University of Akron student Anna Buchwalter and her friend Jaconna Hall said they found the Stow protest through social media apps like Facebook and Snapchat Maps, which enable people to find groups of people who are protesting in local public spaces. Buchwalter said she wanted to support the Black Lives Matter movement and persuade those to come out and physically protest instead of only voicing their concerns on social media.

Buchwalter discussed how these protests will continue to occur across the country and hopefully educate younger generations on issues such as police brutality and racism.

“This is just the beginning,” Buchwalter said. “With everything going on, I definitely believe that this isn’t just going to stop with George Floyd. I feel like George Floyd was the breaking point for a lot of people. Me and my friends are tired of sitting around and being angry about it. We want to do anything we can.”

Gabriella Clingman, senior English and Spanish major at Kent State, protested in both Kent and Stow yesterday, and started protesting Tuesday. 

“I’m sick of seeing this stuff on the news,” Clingman said. “I want to raise awareness about racism and use the time that I have to enlighten people about this.”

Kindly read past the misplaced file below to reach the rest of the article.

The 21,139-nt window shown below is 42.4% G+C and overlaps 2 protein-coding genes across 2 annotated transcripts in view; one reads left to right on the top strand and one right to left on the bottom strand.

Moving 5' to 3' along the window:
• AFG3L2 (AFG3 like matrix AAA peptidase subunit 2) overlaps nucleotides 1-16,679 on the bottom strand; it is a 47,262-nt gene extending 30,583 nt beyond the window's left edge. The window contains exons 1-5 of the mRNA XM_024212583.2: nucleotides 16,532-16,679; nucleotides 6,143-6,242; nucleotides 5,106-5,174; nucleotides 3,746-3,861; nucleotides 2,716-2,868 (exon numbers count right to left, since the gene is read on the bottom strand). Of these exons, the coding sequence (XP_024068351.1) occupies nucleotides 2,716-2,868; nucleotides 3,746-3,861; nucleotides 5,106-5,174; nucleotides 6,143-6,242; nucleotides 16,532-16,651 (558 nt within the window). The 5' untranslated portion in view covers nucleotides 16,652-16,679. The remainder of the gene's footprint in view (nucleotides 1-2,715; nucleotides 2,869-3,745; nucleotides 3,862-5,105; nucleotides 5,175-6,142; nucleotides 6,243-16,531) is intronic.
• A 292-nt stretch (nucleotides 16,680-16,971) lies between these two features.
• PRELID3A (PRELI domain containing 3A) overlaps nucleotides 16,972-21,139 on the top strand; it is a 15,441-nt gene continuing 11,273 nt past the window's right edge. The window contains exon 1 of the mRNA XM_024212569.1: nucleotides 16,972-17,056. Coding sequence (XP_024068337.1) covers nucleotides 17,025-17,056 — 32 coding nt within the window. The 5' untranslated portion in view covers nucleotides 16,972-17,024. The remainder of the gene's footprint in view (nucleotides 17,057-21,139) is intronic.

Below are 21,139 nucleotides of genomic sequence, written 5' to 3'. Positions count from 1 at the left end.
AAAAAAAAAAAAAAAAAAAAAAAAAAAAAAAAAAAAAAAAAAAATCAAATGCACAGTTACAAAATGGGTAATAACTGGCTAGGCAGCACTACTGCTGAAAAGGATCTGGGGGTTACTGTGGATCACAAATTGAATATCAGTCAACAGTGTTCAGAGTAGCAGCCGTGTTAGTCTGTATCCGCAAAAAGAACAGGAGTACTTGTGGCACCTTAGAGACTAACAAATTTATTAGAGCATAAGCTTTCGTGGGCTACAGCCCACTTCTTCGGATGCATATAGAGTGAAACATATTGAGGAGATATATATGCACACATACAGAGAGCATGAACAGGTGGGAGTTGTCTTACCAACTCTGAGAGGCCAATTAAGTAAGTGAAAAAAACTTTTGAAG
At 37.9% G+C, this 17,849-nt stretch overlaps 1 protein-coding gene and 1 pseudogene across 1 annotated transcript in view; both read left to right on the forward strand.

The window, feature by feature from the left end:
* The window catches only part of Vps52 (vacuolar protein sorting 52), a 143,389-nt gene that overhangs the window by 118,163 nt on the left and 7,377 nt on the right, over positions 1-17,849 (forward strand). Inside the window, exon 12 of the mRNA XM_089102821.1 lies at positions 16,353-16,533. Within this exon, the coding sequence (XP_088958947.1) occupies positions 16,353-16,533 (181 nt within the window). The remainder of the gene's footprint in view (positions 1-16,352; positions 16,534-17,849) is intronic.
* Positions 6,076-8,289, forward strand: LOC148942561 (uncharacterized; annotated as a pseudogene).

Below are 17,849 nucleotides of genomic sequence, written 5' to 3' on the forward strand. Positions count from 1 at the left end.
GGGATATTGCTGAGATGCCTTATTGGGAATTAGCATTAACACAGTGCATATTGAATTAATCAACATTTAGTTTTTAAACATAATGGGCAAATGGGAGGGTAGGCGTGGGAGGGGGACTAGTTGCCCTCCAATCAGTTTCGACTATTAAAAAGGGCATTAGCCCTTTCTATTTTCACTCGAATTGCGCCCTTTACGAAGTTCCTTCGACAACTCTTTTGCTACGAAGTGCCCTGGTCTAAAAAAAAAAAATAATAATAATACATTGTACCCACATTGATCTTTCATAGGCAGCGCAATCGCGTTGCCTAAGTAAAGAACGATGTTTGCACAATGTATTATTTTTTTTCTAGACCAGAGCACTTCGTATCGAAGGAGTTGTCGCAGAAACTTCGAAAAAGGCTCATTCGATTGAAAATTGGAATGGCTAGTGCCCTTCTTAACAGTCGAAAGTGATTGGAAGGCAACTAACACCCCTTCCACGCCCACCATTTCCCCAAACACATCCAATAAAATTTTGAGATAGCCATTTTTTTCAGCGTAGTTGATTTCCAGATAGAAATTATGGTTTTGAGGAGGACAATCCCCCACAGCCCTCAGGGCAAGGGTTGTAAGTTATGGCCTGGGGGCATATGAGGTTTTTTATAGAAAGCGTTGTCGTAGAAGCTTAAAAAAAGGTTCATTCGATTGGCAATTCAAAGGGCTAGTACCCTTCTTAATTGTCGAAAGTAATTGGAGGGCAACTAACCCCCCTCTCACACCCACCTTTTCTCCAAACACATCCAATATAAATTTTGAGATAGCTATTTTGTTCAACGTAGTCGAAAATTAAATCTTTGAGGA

Kent State’s The Reach Out will hold a candlelight vigil Friday at 7:30 p.m. on campus at the K by the university library to honor the life of Breonna Taylor on what would have been her 27th birthday. The 26-year-old woman was killed by police officers when they conducted a no-knock search warrant at her apartment in Louisville, Kentucky on May 30.

Black United Students (BUS) will hold a justice march in remembrance of George Floyd Saturday at 2 p.m., starting at the Rock on East Main Street and ending at the Southern Comfort Kitchen Food Truck. According to Lewis, Kent’s police department does not anticipate any National Guardsmen coming to the city to assist with future protests. The Ohio National Guard has been deployed to Cleveland, Columbus and Washington, D.C. to assist with protests.

Troy Pierson is a reporter. Contact him at [email protected].